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Chapter XVII

because you never know someone from the very beginning

Month

December 2015

2015 – a Doing Year. Oh and Crossfit.

This has been a really interesting year. It’s been full of learning for just about all of us in my house. Aiden finally tackled two-wheel bike riding and swimming. Avery rode ocean waves after being fearful for two days, and she got the hang of ice skating. Alexander did a colossal job developing a 32-unit condo building. And among other things, I discovered my inner child and started drawing with a new blog about menus. In this era when it’s so easy to be a passive consumer (we are that too), it’s fun to look back and see the DOING and the CREATING.

This year was also big for me physically. For the first time ever, I stuck with an exercise program diligently, and I did it without an end in mind. Of course I had goals, but in the past my goal (running a marathon or a ten-miler or a half-marathon) has also been an “end.” I would sign up, train, do the race and then stop running for weeks, sometimes months on end. Totally unsatisfying; not sustainable.

I started going to my gym – yes, Crossfit – July 2014 and I told myself I would just try it for six months. Six months came and went and I kept going. I wanted to be there, to do the work, to see results and push to keep getting better. This really was about the Means not the End. It’s a place where people know me first as Kylie, not as Mommy; not as Avery’s mom or Alex’s wife; not where our reason for knowing each other is work-related. The relationships start with you as an individual and branch out from there, rather than the reverse which I find is so common at this time of our lives. It’s a place where you have personal victories and it’s really exciting to see your friends and coaches hit their goals. There are moments of defeat as well. One day this year I just had to leave – mid-workout. Nobody does that. You never really feel compelled to stop but on this day I did. And then the best thing happened, people thoughtfully reached out, just to see if everything was ok. Nobody pushed, they just wanted to be sure everything was ok. (This is a good place to mention that the coaches – James, Maillard, Reggie, Mario, Lauren – are great. Like any business, the culture of a gym is a reflection of the values of leadership. Every day they care.)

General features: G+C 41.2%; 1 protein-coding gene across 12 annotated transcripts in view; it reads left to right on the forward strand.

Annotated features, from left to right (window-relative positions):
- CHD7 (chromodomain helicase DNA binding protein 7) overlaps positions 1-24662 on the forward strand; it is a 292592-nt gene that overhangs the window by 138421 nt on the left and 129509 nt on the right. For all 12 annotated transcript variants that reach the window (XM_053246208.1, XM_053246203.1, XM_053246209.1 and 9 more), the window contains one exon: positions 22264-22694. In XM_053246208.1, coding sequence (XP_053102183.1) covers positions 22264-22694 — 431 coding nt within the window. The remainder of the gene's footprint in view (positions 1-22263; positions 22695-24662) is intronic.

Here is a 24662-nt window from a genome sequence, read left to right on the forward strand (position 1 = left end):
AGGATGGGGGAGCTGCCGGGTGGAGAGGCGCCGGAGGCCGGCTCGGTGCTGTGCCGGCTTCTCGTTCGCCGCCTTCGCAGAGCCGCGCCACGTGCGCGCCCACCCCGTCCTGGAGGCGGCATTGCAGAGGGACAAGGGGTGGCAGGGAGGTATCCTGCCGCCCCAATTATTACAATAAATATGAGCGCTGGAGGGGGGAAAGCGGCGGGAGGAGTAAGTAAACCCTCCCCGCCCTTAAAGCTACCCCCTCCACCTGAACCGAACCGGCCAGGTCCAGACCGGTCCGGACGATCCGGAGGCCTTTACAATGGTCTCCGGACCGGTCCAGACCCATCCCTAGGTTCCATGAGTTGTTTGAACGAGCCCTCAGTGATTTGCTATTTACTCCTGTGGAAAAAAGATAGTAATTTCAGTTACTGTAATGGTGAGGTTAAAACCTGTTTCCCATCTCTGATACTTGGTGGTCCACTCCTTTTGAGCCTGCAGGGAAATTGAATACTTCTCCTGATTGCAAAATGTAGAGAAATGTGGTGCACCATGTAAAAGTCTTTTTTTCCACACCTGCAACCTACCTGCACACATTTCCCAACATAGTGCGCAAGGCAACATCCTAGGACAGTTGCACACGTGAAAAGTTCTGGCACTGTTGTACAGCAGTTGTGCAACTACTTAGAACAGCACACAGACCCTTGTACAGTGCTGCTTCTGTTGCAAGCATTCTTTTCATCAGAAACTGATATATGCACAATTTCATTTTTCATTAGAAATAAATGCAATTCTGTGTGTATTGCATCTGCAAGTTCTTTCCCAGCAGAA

I don’t know about you but I find this age trying at times in terms of friendships. People are scattered and busy. Often interactions don’t get past saying hello at morning school drop off. Whatever it is – a regular dinner club, a book group, a gym – finding a place where you get a bit beyond just “hello” is really really nice. I didn’t know how much I needed that.

It’s not all warm and fuzzy…exercising is also about numbers. I dig metrics and Crossfit is pretty trackable. I track my weight lifted each workout (weight * reps * sets). Here are my numbers for the year.

2015 Weight Lifted (lbs) YTD Average Average lbs per Day
January 26,265 26,265 876
February 22,030 24,148 816
March 14,620 20,972 487
April 23,495 21,603 810
May 31,010 23,484 1,034
June 45,140 27,093 1,557
July 26,885 27,064 896
August 31,525 27,621 1,051
September 28,065 27,671 968
October 40,355 28,939 1,345
November 34,408 29,436 1,186
December 39,962 30,313 1,332
TOTAL   363,760